WPCNR BALCONY OBSERVER. Theatre Review By John F. Bailey August 25:
Standing Ovation Studios, Westchester’s leading incubator and training stage for talented young aspiring thespians, is staging its fourth collaboration with the Westchester Broadway Theatre in Elmsford, OLIVER! For two more weeks.
It is a faithful, win-you-over company of energetic young charmers who deliver an emotional musical memory of schmaltz, hope and entertainment for all ages.
The old favorites wind into life in this Tony Award-winning relic, from the company of orphans at Mr. Bumble’s orphanage singing of Food,Glorious Food (when master Singel asks for ‘More” to the little charmer, asking and singing the musical question, Where Is Love when he is turned out into the street by his funeral parlor employer to the pickpocket recruiter, Fagin.
The Artful Dodger (Todd Ritch above)) welcoming Oliver into Fagin’s pickpocket gang with a rambunctious tempo Consider Yourself (One of the Family) Oliver settles you in your seat like an old friend you’re feel comfortable with whom you have not seen in a long time. He’s changed but you love him anyway.
Lucy Braid (at top of picture) leading Oom Pah Pah! above, in her Westchester Broadway Theatre debut as the doomed Nancy, who with Oliver, is the focus of the show and really sparkles.
She loves Bill Sykes, a ruthless criminal whom she loves inexplicably. Braid and Cali LaSpina performing a rollicking It’s a Fine Life get the production rolling, explaining the glamor side of pickpocketing and a ladys’ rolls in the underworld, doing dirty laundry.
Braid’s Nancy starts the second act with smashing version of Oom-Pah-Pah. She further endears herself to the audience by making As Long as He Needs Me an anthem, a lament, a definition of the mystery and affliction of unrequited love any woman who has ever loved a difficult man will identify with. Braid’s stalwart proud heartbreak tears you up the way she wrangles this signature song. You will be reading Ms. Braid’s name in many a playbill in the years to come. Braid shines on her other big song, the tear-jerking song of pathos rendering the definitive song of those without hope that society has cast aside, Who Will Buy?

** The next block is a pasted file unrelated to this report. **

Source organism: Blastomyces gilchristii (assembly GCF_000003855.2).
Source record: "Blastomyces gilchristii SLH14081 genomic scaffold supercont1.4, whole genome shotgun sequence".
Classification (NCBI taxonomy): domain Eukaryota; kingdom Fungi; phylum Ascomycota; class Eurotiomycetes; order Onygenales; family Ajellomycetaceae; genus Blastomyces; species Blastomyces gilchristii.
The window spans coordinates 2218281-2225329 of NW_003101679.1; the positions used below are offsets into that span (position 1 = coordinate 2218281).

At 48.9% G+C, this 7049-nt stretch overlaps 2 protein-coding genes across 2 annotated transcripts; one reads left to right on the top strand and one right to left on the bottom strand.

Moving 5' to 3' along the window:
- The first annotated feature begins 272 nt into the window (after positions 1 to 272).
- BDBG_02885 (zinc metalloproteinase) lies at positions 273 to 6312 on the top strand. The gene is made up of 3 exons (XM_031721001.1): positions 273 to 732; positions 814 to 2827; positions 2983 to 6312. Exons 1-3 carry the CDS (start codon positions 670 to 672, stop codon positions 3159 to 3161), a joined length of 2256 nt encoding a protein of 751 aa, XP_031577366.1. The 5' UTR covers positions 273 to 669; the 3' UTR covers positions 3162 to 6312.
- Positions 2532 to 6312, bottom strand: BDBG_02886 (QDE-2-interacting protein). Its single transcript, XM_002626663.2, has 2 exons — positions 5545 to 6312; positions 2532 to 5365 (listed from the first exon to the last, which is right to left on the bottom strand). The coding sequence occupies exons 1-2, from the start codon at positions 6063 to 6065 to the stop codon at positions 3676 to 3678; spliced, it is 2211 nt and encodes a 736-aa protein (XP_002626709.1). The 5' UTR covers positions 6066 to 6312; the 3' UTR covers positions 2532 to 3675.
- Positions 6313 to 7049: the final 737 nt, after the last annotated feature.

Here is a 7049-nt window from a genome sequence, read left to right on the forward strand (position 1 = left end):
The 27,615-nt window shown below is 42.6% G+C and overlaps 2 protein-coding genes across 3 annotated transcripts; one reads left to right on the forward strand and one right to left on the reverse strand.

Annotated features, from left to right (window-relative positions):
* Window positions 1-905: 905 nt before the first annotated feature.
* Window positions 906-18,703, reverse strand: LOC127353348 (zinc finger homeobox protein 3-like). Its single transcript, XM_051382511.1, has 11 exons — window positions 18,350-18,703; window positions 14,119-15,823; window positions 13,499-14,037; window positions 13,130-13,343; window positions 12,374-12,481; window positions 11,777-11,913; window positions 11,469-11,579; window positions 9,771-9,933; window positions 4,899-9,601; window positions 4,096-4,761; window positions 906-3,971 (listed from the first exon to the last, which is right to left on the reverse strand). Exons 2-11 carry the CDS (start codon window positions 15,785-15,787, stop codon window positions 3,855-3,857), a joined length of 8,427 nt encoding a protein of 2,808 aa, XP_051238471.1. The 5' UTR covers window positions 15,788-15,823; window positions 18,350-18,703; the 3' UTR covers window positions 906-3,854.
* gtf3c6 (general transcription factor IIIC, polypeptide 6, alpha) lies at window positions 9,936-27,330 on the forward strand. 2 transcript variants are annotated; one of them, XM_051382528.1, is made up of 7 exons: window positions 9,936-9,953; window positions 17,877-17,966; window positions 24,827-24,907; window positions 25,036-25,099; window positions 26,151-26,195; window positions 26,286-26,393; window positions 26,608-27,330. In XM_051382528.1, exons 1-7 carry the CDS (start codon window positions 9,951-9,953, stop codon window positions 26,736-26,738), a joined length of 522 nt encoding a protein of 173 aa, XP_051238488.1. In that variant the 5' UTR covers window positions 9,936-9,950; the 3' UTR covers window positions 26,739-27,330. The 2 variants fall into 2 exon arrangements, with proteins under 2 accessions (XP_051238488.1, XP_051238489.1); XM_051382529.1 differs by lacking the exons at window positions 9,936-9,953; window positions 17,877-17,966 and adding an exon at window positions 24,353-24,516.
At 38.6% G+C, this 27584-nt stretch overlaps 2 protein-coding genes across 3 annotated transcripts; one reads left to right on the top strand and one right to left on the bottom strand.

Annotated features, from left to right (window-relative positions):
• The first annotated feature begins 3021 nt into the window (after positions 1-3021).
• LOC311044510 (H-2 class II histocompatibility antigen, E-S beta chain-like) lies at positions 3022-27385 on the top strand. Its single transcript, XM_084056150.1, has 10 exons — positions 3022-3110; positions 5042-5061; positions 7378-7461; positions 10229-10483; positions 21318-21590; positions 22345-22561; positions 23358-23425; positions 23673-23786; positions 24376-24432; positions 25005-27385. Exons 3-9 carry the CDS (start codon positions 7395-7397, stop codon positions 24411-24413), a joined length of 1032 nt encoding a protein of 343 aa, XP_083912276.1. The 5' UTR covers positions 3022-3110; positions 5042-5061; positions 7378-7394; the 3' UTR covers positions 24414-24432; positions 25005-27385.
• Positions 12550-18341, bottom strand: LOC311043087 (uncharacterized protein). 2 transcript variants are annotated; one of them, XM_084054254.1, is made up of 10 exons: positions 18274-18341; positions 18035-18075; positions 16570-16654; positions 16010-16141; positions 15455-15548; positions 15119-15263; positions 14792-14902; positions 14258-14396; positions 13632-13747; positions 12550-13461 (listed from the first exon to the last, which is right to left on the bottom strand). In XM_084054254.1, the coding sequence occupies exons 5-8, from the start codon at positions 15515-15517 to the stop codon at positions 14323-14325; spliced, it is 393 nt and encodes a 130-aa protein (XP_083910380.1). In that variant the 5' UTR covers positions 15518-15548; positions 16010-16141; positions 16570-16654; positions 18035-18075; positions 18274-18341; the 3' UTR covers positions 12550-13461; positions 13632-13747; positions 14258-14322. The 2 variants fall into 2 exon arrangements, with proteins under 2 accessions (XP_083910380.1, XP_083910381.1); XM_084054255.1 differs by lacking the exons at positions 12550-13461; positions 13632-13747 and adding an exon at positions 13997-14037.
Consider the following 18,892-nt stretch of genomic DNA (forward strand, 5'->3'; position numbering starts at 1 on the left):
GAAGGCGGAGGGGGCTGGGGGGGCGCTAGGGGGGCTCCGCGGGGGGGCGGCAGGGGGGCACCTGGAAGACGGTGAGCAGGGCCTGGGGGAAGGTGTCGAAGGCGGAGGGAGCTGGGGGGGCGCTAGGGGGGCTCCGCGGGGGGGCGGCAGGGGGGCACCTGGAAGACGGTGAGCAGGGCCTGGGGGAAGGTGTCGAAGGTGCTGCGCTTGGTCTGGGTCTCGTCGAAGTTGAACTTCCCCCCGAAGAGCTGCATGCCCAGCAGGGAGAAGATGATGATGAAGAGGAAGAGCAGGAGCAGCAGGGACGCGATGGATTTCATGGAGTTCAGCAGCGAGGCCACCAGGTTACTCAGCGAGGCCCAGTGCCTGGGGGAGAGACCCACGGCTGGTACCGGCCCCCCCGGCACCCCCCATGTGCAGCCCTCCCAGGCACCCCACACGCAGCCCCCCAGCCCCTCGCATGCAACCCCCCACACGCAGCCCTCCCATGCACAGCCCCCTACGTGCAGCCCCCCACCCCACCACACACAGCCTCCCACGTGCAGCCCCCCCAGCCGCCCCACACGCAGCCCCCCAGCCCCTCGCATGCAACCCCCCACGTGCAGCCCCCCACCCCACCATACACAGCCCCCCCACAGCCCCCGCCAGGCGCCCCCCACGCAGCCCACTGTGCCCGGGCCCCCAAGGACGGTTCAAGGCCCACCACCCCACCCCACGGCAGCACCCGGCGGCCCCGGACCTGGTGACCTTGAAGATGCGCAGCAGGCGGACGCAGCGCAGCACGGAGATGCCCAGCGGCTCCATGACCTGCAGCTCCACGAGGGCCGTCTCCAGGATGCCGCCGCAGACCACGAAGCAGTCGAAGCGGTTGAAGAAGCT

Act II finds Oliver messing up his first attempt at pickpocketing, being caught by the London Bobbies and remanded to a long lost relative and it looks like our resourceful scamp who appears to let things happen to him with just the right amount of innocent pluck is going to be all right. But the malevolent Bill Sykes is looking for him because Oliver can identify him to the police. Sykes is played over-the-top ugly by Brian Kinsky, with a truly evil sense, scary and gives young audiences an insight into what people who behave badly are really like. Sykes kidnaps Oliver in an attempt to silence him
Nancy intercedes to protect Oliver at her peril and is an appealing heroine.
John Anthony Lopez is a rascally Fagin (the leader of the pickpocket gang) with his big number You’ve Got to Pick a Pocket or Two, a crowd pleaser. Young persons seeing Mr. Lopez’s unseemly worship of money and the way he exploits his pickpockets get a valuable insight into what bad people are really like: they use you under the premise of helping you. Fagin is totally unsympathetic and this is the strength of Mr. Lopez’s performance. Fagin may be cute but even a young mind can see the selfishness in Mr. Lopez’s Fagin.
Mr. Bumble and Widow Corney are a great comedy pair (John Treacy Egan and Regina Singel, above–Oliver’s real life mom) as the very nasty orphanage overseers. Their I Shall Scream is a hoot.
Oliver! Plays through September 8 and is a diversion, deftly brought back by Standing Ovation Studios. Standing Ovation Studios following its game production of In The Heights for WBT has mounted a production that should be a delight and in its winsome company in full stride in its final two weeks.
For information, go to www.BroadwayTheatre.com OR CONTACT 914-592-2268. And you get dinner, too!
Parents Note Content: Threatening physical conflict between the Sykes and Nancy characters. There is some light playful innuendo.There is gunplay
All Photos by John Vecchiola, Courtesy, Westchester Broadway Theatre